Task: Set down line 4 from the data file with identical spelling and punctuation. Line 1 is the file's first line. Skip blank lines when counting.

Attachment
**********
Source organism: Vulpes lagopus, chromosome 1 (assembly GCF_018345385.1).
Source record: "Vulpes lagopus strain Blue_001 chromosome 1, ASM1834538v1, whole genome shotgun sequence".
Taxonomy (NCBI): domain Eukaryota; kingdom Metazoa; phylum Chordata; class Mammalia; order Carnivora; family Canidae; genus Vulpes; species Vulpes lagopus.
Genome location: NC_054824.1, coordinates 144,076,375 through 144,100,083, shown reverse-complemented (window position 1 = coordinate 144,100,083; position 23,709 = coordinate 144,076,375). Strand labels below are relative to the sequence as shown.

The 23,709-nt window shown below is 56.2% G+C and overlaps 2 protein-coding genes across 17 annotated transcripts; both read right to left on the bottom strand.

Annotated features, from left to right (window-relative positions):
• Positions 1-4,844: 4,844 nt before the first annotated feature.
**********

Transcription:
Genome location: NC_054824.1, coordinates 144,076,375 through 144,100,083, shown reverse-complemented (window position 1 = coordinate 144,100,083; position 23,709 = coordinate 144,076,375). Strand labels below are relative to the sequence as shown.